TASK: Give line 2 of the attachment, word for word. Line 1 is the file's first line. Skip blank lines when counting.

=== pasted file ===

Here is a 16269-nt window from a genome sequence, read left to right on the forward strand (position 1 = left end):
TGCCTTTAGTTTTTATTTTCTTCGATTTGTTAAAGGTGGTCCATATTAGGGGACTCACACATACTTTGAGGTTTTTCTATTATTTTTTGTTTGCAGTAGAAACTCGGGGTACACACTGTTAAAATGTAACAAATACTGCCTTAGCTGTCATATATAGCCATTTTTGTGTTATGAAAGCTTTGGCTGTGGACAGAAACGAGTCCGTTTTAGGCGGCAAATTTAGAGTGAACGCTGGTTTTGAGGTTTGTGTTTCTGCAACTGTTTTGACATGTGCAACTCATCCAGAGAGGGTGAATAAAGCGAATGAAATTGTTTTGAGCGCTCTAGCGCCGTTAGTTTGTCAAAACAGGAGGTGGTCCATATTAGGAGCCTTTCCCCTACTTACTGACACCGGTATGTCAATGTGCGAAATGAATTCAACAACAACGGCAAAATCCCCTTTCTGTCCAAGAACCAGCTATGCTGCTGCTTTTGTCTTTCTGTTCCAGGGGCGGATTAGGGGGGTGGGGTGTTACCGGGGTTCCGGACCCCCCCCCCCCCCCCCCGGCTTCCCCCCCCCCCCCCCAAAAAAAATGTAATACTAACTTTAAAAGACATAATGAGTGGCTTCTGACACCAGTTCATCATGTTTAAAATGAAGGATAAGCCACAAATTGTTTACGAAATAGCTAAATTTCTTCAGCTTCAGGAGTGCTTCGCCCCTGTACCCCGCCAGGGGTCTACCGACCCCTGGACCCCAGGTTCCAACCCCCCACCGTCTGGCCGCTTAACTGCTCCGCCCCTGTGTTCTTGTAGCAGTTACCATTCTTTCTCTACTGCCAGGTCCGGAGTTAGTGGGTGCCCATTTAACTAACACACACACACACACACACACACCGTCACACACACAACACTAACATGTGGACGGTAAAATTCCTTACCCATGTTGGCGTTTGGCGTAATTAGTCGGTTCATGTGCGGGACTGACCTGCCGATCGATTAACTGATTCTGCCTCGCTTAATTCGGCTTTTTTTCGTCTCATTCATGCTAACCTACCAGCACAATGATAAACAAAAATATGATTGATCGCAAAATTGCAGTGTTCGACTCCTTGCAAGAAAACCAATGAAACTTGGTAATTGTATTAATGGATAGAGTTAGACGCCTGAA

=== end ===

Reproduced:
TGCCTTTAGTTTTTATTTTCTTCGATTTGTTAAAGGTGGTCCATATTAGGGGACTCACACATACTTTGAGGTTTTTCTATTATTTTTTGTTTGCAGTAGAAACTCGGGGTACACACTGTTAAAATGTAACAAATACTGCCTTAGCTGTCATATATAGCCATTTTTGTGTTATGAAAGCTTTGGCTGTGGACAGAAACGAGTCCGTTTTAGGCGGCAAATTTAGAGTGAACGCTGGTTTTGAGGTTTGTGTTTCTGCAACTGTTTTGACATGTGCAACTCATCCAGAGAGGGTGAATAAAGCGAATGAAATTGTTTTGAGCGCTCTAGCGCCGTTAGTTTGTCAAAACAGGAGGTGGTCCATATTAGGAGCCTTTCCCCTACTTACTGACACCGGTATGTCAATGTGCGAAATGAATTCAACAACAACGGCAAAATCCCCTTTCTGTCCAAGAACCAGCTATGCTGCTGCTTTTGTCTTTCTGTTCCAGGGGCGGATTAGGGGGGTGGGGTGTTACCGGGGTTCCGGACCCCCCCCCCCCCCCCCCGGCTTCCCCCCCCCCCCCCCAAAAAAAATGTAATACTAACTTTAAAAGACATAATGAGTGGCTTCTGACACCAGTTCATCATGTTTAAAATGAAGGATAAGCCACAAATTGTTTACGAAATAGCTAAATTTCTTCAGCTTCAGGAGTGCTTCGCCCCTGTACCCCGCCAGGGGTCTACCGACCCCTGGACCCCAGGTTCCAACCCCCCACCGTCTGGCCGCTTAACTGCTCCGCCCCTGTGTTCTTGTAGCAGTTACCATTCTTTCTCTACTGCCAGGTCCGGAGTTAGTGGGTGCCCATTTAACTAACACACACACACACACACACACACCGTCACACACACAACACTAACATGTGGACGGTAAAATTCCTTACCCATGTTGGCGTTTGGCGTAATTAGTCGGTTCATGTGCGGGACTGACCTGCCGATCGATTAACTGATTCTGCCTCGCTTAATTCGGCTTTTTTTCGTCTCATTCATGCTAACCTACCAGCACAATGATAAACAAAAATATGATTGATCGCAAAATTGCAGTGTTCGACTCCTTGCAAGAAAACCAATGAAACTTGGTAATTGTATTAATGGATAGAGTTAGACGCCTGAA